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The Internet has fundamentally changed the way people communicate and interact with one another. It makes censorship much harder, if not impossible. Because the Internet does not respect international borders, it is a thorn in the side of repressive governments all over the world which have traditionally controlled their people by controlling what they watch, hear and read.

Unfortunately, some oppressive regimes are already figuring out how to use the Internet to do their bidding. Yahoo recently complied with a request from the Chinese government for information about its users which was then used by the government to arrest a journalist and send him to one of the country’s most notorious prisons. Some governments are blocking certain terms in Internet search engines and collecting data about the people who use them.

Intellectual Property Rights

The World Intellectual Property Organization (WIPO), an agency of the United Nations, is moving forward on developing a treaty that would give intellectual-property (IP) rights to broadcasters, cablecasters and possibly webcasters.  The treaty would in affect extend broad rights to distributors of content, not just creators.

Giving broadcasters IP-like rights would represent a shift in U.S. law, and could have far reaching, negative consequences for consumers.   For instance, placing new layers of rights on top of existing copyrights could stifle technological innovation on the Internet, restrict access to information and change the nature of the Internet as a form of communication.   Consumers need to be very wary of stronger IP protections that could curtail the development of innovative and diverse content on the Internet and stifle the use of innovative technologies.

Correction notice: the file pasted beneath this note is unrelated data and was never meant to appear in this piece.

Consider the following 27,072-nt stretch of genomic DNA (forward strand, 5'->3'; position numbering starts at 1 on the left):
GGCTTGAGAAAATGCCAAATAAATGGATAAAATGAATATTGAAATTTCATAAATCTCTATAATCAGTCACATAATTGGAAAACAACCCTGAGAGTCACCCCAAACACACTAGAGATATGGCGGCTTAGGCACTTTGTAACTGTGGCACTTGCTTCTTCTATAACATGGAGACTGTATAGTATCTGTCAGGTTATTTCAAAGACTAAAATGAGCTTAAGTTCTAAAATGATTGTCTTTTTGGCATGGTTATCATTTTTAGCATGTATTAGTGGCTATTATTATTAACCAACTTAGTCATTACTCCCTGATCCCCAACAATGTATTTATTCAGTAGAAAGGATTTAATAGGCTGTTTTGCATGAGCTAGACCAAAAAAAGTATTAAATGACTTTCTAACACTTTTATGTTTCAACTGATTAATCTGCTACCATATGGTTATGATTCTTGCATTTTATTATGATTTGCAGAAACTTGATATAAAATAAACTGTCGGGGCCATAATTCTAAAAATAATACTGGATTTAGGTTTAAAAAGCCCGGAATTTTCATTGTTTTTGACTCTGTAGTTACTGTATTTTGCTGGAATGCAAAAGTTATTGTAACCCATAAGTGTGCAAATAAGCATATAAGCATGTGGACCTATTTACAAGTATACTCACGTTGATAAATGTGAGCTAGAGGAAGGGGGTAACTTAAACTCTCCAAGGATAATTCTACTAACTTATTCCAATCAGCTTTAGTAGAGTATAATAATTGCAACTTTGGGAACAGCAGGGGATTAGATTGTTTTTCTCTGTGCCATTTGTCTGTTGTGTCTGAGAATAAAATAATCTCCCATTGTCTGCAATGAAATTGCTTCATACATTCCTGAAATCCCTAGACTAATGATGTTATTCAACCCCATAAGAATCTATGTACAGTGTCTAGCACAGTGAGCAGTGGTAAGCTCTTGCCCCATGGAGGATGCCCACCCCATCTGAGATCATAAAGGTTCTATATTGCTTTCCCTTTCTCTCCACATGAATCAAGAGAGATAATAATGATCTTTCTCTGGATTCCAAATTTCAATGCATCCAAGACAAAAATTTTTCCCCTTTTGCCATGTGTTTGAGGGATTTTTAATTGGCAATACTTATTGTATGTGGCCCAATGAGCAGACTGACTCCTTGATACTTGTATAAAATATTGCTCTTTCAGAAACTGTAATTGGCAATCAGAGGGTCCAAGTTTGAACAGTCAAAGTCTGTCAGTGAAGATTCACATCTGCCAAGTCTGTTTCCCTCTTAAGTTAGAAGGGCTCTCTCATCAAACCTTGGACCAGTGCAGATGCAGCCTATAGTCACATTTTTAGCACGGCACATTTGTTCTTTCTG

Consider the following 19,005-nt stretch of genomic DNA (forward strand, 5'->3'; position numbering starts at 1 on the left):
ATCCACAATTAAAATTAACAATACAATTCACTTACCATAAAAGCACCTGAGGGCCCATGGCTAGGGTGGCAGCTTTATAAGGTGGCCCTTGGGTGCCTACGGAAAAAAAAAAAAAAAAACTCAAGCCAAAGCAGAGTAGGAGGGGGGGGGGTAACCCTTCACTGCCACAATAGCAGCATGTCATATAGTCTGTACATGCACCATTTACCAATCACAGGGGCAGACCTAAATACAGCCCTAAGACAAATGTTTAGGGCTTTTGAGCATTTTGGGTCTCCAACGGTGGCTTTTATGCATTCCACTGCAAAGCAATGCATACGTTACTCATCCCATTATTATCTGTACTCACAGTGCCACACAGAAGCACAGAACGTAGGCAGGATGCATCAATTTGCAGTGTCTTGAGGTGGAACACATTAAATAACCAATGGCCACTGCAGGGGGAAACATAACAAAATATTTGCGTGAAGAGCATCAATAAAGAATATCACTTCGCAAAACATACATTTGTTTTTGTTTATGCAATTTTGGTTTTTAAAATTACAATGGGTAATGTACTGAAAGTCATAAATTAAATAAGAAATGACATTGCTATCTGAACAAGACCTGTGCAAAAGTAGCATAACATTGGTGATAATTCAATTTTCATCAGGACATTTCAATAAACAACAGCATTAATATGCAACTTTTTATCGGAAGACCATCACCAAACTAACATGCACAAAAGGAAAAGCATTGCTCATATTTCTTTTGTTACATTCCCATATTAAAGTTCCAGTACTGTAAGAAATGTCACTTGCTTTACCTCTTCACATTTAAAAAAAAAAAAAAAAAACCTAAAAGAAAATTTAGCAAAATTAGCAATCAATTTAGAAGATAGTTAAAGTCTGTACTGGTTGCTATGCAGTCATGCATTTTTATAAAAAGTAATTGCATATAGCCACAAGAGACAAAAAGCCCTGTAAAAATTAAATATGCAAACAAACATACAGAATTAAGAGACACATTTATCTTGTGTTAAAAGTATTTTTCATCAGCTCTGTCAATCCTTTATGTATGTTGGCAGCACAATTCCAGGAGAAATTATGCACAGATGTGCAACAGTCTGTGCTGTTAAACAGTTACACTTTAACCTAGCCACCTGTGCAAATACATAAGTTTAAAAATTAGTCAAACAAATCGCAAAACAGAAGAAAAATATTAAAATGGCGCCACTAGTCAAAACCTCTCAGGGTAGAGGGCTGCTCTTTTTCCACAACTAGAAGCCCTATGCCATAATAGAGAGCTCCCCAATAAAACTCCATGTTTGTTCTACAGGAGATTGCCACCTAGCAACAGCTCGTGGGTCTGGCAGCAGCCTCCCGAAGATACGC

Access to Knowledge

Access to Knowledge is a growing concern around the world directly related to the growing use of copyright and regulations to restrict access to knowledge tools, such as scientific research, educational materials, that are essential to teaching, scholarship, research, and the arts.  Knowledge goods are different from goods and services.  They can be copied and shared by wider communities of people around the world.  Industry, consumers and other stakeholders must take advantage of the growing pool of innovative technologies and manage knowledge resources with the public’s interest in mind, and avoid protections that create unnecessary restrictions.

 

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